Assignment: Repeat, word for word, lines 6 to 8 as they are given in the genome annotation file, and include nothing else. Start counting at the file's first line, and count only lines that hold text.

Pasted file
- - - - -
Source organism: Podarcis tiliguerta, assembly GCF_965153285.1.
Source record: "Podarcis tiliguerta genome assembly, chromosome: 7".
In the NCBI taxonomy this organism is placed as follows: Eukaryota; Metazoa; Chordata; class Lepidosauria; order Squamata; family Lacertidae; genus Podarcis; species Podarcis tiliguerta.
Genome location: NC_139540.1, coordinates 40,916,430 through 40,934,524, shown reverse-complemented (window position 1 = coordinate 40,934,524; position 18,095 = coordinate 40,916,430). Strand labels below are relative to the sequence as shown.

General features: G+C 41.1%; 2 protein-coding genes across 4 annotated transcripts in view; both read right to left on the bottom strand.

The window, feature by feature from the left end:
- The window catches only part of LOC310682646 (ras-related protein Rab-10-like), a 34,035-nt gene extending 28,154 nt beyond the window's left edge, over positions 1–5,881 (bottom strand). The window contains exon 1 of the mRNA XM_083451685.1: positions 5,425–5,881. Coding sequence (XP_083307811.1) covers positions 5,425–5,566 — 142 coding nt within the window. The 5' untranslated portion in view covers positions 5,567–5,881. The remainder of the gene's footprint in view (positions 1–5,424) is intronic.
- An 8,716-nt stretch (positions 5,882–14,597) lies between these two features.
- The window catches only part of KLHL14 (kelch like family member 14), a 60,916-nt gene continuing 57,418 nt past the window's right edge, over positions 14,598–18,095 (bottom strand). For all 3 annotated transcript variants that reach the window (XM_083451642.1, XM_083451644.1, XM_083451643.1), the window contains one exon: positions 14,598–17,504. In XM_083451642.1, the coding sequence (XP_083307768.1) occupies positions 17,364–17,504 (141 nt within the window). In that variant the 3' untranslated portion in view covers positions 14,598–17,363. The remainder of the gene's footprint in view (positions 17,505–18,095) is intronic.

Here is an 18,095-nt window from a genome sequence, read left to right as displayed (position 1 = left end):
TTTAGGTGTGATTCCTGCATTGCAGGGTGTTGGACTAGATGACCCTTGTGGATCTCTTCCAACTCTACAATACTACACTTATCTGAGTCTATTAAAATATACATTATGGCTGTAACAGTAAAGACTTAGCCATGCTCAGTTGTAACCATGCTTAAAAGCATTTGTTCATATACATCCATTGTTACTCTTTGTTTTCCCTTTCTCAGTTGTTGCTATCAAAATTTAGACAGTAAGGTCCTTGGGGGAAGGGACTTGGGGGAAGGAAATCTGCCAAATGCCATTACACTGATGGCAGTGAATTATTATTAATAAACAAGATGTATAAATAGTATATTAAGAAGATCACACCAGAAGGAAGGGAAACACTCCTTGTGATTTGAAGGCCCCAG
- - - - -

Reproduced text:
The window, feature by feature from the left end:
- The window catches only part of LOC310682646 (ras-related protein Rab-10-like), a 34,035-nt gene extending 28,154 nt beyond the window's left edge, over positions 1–5,881 (bottom strand). The window contains exon 1 of the mRNA XM_083451685.1: positions 5,425–5,881. Coding sequence (XP_083307811.1) covers positions 5,425–5,566 — 142 coding nt within the window. The 5' untranslated portion in view covers positions 5,567–5,881. The remainder of the gene's footprint in view (positions 1–5,424) is intronic.
- An 8,716-nt stretch (positions 5,882–14,597) lies between these two features.